Chris: And this is, if I can just add to that as well, and this is one of the things that is also important to the book and really, really central to the book and our approach actually, which is the whole idea of noticing, when you become more aware and more conscious of the fact, as Bec said, you know, that she’s the kind of person that she gets stuck at the beginning of a chapter. Once you realize that that’s your process then it becomes easier the next time because you think, oh, right, okay, no, this is a pattern. I’m falling into this pattern. This is the pattern. This is me. This is just how I do it. And again, this is how we structure our coaching as well in terms of helping people to notice what it is that works and what doesn’t work for them when they get stuck, when they find it easy. All these things, and once you are better able to notice what goes on when you write, then you’re more prepared to do it more effectively next time for you.

Alison: I think my tip for people listening is to imagine themselves as a case study in Bec and Chris’s book, and just get really curious about how they’re going and what’s working for them and what’s not. Because even just that sense of observing, noticing, as you say and thinking, being curious about it, it’s a great antidote to feeling stuck.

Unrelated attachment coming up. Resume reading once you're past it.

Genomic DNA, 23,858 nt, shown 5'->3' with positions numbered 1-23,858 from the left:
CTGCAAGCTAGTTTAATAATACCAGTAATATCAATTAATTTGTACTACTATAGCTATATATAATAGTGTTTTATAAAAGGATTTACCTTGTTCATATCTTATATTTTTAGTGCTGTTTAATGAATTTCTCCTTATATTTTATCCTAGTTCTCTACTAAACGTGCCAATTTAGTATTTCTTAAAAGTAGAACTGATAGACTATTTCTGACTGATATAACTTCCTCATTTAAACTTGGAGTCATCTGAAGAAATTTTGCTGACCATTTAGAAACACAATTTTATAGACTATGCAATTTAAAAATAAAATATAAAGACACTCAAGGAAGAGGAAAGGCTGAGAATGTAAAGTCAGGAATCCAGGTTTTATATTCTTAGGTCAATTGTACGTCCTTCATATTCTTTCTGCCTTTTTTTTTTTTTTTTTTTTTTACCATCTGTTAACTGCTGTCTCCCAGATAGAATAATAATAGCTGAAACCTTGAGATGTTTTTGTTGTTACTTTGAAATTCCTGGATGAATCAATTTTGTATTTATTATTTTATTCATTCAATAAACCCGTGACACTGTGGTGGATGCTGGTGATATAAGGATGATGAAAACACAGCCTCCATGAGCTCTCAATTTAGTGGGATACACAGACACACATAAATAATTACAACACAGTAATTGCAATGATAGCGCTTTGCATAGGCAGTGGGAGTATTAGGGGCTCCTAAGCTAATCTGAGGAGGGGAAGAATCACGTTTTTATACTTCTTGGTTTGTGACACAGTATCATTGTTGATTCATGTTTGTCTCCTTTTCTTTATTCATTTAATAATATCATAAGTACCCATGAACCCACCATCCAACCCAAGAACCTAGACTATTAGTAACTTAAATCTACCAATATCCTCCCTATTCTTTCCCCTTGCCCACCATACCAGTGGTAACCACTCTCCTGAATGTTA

Bec: Yes.

Alison: Brilliant. I always ask people as well to recommend a book you’re not, neither of you allowed to recommend Written, I will do for you in the intro because it’s flipping brilliant. But you’ve, obviously, you’ve both read an astonishing amount of books. What have been most, which ones have been most helpful for you and that you’d like to sort of pass on to listeners?

Chris: I am going to recommend, I’ve got it here, Range by David Epstein. It’s is how generalists triumph in a specialized world. I liked it because it’s all about the benefits of exploration and experimentation and how you can incorporate these concepts into your life, your business and your life.

 And also, I guess for me, reading it was like a validation because my career has been all over the place and my mum’s always been very disappointed that I didn’t do one thing and stick to it. And actually I’ve now realized doing many things is actually really, really good. And that’s how I’ve ended up doing what I do now.

So it is both professionally and personally an important book to me.

Alison: Yes, and his point about the cross-fertilization of ideas is fascinating as well, isn’t it? And which is a real kind of heart of creativity. Yes, brilliant. It’s a great recommendation. Thank you. Bec, follow that.